03 March 2006

Virtual Humans--The Reality

Now we are ready to take a closer look at virtual humans, and what is being done with them. The Virtual Human Project grew from research staff discussions at the US Oak Ridge National Lab (ORNL). This review article from ORNL provides a useful history.

....The beauty of a computer model of a human is that it can be customized for a specific person at any point in time. At least, that's the long-term vision shared by Easterly and his colleagues. Customization is important because of evidence that men, women, and children respond differently to various drugs, drug dosages, and other treatments, as well as environmental insults.

"From our earlier work in modeling children's organs," Ward says, "we see the need to build human models for different ages, sizes, and sexes. By using equations and changing some parameters, we can make the heart smaller or larger. We can make a human model or phantom grow with age." Use of a customized model—a computerized clone of you that includes your genetic makeup—will make it possible to predict how you might respond to different doses of radiation, chemicals, and drugs, or what damage you might suffer if you were in an automobile accident or airplane crash.

Researchers are using virtual humans to monitor human response to drugs, other chemical stimuli, and physical stimuli. The US National Institute for Occupational Safety and Health (NIOSH) is using virtual humans to study hazardous interations, as between an operator and a machine. Toyota uses virtual humans to predict injuries from various types of accidents, so as to design safer vehicles. The University of Pennsylvania has developed a Virtual Human Testbed for studying the ergonomics and kinematics of various work environments.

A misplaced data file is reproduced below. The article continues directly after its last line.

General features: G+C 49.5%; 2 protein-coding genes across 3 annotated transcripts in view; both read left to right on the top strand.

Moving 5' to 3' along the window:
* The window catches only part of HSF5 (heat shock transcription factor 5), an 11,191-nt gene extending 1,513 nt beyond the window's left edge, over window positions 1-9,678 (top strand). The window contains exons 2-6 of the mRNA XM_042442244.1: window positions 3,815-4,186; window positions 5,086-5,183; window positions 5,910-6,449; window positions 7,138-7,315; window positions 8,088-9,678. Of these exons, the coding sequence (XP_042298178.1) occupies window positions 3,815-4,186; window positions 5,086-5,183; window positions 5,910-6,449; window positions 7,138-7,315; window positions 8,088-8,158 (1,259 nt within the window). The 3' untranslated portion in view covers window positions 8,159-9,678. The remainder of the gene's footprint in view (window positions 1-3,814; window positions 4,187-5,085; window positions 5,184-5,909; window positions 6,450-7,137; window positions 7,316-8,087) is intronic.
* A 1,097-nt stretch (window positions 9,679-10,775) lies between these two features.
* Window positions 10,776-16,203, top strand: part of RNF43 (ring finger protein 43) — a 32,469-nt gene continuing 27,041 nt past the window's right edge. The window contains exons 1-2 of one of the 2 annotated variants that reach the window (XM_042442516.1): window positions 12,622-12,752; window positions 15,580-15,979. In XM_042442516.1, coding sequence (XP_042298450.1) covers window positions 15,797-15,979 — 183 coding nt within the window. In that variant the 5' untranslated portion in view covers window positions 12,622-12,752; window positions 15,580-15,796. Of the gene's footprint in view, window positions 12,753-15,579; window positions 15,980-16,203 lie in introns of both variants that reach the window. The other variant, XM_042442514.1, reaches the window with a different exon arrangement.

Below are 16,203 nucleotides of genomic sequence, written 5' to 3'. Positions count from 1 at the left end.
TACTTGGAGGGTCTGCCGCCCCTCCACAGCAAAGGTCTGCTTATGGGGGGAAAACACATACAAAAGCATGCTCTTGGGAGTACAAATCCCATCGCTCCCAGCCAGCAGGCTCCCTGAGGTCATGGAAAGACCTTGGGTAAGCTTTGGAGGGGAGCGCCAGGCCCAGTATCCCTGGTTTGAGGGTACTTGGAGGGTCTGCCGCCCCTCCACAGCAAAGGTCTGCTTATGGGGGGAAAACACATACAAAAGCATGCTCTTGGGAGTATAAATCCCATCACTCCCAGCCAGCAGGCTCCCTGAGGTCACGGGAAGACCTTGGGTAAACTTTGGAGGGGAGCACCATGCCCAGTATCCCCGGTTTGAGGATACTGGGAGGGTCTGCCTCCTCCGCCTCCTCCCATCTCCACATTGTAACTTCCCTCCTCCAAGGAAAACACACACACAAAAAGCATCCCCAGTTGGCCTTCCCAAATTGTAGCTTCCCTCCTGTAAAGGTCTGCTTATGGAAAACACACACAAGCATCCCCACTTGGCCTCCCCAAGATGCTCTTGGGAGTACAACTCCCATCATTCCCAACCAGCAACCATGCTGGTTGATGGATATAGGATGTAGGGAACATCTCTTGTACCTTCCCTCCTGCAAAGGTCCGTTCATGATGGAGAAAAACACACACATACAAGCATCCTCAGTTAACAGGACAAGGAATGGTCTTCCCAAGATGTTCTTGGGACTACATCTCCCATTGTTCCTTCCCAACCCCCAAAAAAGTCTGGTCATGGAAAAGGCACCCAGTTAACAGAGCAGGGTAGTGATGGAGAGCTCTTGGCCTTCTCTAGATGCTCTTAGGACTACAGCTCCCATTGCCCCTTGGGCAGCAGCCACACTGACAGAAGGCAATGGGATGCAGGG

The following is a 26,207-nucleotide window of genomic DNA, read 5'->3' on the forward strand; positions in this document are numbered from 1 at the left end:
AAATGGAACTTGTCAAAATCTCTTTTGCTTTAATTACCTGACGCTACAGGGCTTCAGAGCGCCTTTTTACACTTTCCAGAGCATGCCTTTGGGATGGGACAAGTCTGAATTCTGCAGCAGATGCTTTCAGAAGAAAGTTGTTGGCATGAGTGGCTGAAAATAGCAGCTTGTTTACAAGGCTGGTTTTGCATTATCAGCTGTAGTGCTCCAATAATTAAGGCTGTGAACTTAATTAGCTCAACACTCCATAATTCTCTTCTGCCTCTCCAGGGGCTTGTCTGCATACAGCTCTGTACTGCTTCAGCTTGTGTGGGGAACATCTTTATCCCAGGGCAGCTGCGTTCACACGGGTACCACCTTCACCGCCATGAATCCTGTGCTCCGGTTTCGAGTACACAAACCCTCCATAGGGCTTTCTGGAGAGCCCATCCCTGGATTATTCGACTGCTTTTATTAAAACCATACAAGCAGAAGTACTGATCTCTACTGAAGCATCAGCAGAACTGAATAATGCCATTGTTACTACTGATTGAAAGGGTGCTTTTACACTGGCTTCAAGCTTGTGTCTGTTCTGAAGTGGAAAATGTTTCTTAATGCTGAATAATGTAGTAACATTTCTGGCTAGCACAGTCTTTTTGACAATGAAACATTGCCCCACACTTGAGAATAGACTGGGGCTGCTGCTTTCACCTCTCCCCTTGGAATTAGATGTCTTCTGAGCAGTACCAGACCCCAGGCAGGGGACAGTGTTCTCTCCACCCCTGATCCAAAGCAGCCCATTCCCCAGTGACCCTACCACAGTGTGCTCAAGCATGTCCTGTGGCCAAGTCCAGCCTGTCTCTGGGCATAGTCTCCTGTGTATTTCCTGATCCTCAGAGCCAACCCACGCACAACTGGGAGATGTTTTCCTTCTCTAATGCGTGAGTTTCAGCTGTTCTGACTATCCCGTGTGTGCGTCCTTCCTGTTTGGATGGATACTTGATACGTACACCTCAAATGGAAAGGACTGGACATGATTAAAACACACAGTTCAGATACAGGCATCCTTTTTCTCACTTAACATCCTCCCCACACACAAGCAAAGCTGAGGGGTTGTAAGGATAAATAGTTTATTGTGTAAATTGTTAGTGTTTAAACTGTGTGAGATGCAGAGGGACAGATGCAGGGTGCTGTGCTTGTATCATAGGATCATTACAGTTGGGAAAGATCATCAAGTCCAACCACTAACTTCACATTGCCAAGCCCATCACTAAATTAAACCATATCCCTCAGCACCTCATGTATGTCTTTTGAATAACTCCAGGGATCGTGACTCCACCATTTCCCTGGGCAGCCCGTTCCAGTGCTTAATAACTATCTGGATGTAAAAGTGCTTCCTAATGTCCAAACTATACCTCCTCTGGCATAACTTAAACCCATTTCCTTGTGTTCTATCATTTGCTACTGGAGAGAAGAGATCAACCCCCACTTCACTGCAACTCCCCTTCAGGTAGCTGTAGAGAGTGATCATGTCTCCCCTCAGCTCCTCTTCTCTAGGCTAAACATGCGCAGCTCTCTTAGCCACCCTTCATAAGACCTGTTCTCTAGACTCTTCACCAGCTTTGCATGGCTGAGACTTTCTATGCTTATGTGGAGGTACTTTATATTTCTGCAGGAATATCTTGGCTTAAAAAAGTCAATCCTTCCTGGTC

The Visible Human Project has spawned the Virtual Human, a set of CT scan images from cadavers, showing the whole body inside and out, making the images available to researchers for use in computer models.

The US Defense Advanced Research Projects Agency (DARPA) has developed the Virtual Soldier Project,

The DARPA Virtual Soldier Project will investigate methods that will revolutionize medical care for the soldier. The project will produce complex mathematical models to create physiological representations of individual soldiers. These holographic medical representations (known as Holomers) can be used to improve medical diagnosis on and off the battlefield.

The Holomers coupled with predictive modeling software, will facilitate a new level of integration in medical procedures. The Virtual Soldier will provide multiple capabilities, including automatic diagnosis of battlefield injuries,prediction of soldier performance, evaluation of non-lethal weapons, and virtual clinical trials.

Links to affiliated projects of The Virtual Human Project can be found here.

Simulations of humans are now used for medical training of future physicians and surgeons, for entertainment, in advertising, in research as substitutes for using human or animal subjects, even as substitutes for physical dummies in automobile crash research. Police departments are using virtual humans for training police officers.

In a previous posting, I took a more light-hearted view of virtual humans. In reality, simulated humans are now mainstream technology in several fields. How real can the simulations get? Some of them are going to the cellular and molecular levels. In the other direction, simulating the actions of groups of humans might also be enlightening.

It is important to understand that the model is not the real thing. The map is not the territory. Computer modelling is still relatively primitive, and it is always best to confirm the predictions of a model whenever possible.


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